Git Overview
Learning Git Summary

Although it requires a few extra minutes of jotting down ideas into a visual map, it’s a really great tool if you want to unleash the power of your mind.

Needless to say, I’ve been relentless on applying the technique at every opportunity. I decided to take on learning multiple languages, plotting out what I want to do with my life, planning a curriculum for an online class, and rapidly understanding new technologies such as GIT Version Control.

Python Code – Guessing Game

The asset of creating.
I want to pass it on.
I want to pass it forward.
To create something from nothing.

Lately I’ve been trying to get my cousins to learn how to program. They’re in their late teens and deciding where they want to take their lives. Regardless of where they go and what field they end up studying, having the ability to create tools as you need them is an indispensable asset.

Games are really fun, and I think it’s a great place to start challenging oneself.

I’ve started with a number guessing game where the computer picks a number between 1 and 10 and the player has to guess what it is.

They haven’t learned functions yet, but they’re beginning to learn how to apply if-then logic and flow data in and out of loops.

You can find the code below.
Next on the agenda is “Rock, Paper, Scissors!”


import random

guess = 0
count = 0
secret = random.randint(1,10)

while( guess != secret):
print ‘Select a number between 1 and 10: ‘
guess = raw_input()
count += 1

if (int(guess) == secret):
print ‘correct’

print ‘the correct answer is: ‘ + str(secret) + ‘\n you selected: ‘ + str(guess)
#        print ‘You (incorrectly) guessed ‘ + str(guess) + ‘ please try again’

print ‘only took you ‘ + str(count) + ‘ guesses’


Raspberry Pi 2 Model B and Ostriches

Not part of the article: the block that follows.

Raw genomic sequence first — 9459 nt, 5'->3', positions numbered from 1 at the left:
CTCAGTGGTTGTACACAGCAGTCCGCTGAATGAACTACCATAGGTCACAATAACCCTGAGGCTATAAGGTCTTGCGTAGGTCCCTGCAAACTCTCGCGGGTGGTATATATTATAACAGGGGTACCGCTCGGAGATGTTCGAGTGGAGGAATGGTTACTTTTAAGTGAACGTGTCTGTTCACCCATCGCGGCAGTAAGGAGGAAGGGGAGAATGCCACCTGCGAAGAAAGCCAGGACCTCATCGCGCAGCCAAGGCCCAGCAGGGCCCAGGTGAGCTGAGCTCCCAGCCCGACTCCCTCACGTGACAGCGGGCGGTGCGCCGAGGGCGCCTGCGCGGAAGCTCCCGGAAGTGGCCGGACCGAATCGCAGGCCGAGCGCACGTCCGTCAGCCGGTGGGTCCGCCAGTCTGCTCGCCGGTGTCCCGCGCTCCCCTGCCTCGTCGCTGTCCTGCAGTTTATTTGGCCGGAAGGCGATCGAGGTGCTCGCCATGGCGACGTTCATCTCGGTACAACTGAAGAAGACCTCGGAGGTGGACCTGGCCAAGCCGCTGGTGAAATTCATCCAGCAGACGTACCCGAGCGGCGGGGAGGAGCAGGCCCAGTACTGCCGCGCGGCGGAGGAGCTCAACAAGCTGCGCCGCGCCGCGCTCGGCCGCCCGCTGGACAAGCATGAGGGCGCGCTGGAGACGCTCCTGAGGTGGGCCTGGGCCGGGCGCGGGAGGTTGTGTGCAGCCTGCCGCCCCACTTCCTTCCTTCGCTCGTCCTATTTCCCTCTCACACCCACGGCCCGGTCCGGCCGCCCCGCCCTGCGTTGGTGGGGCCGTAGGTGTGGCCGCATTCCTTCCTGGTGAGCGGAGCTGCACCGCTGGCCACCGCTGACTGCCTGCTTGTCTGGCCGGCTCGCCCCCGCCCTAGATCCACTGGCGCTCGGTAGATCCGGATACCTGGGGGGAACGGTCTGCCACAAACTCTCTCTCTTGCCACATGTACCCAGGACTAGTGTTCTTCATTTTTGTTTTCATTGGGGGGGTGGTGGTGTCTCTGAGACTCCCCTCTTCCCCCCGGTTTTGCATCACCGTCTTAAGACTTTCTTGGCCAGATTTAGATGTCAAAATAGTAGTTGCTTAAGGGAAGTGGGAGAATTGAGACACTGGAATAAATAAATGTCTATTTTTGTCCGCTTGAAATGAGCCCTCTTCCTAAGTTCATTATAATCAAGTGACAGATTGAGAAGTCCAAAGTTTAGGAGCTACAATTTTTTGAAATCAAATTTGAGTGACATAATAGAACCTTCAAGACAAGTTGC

I recently came across a micro computer with a nifty name and decided to invest in it. I thought I was the coolest guy in town and started gloating about it. I even tried joking around with my dad.

“Hey, dad guess what I bought… a ‘Raspberry Pi’!!!”.
I snickered away, thinking he’d assume it’s a delicious pie.

He responded with “Oh that’s neat, I think I saw someone fly one and run face recognition software on it at a big data conference a few years ago.”

I felt like a total ostrich having my head in the ground for months. How could have I not come across something so amazing.

It’s called the Raspberry Pi 2 Model B and apparently has been out in the market for years. Everyone I turned to had seemed to not only have heard of it but also heard of awesome projects made with them.

I ended up buying it because I wanted to do some mad scientist projects using the voice recognition open source project called Jasper.

Currently, I’m using my Pi Right now I’m using it to sharped my networking skills and teach my cousins how to program. So far we’ve made a number guessing game on the python. I want them to learn how to make a rock paper scissors game and some more fun and simple games.

It’s really exciting making something from nothing. It’s quite powerful for something that runs near 50 bucks. Definitely a something to invest in if you want to try out some projects or gain a new skill.

Here’s some hardware specs on it:

  • 900MHz Quad Core CPU
  • 1GB Ram
  • 4 USB Ports
  • 40 GPIO Pins
  • HDMI Port
  • Ethernet Port
  • audio jack
  • Camera Interface
  • Display Interface
  • Micro SD card slot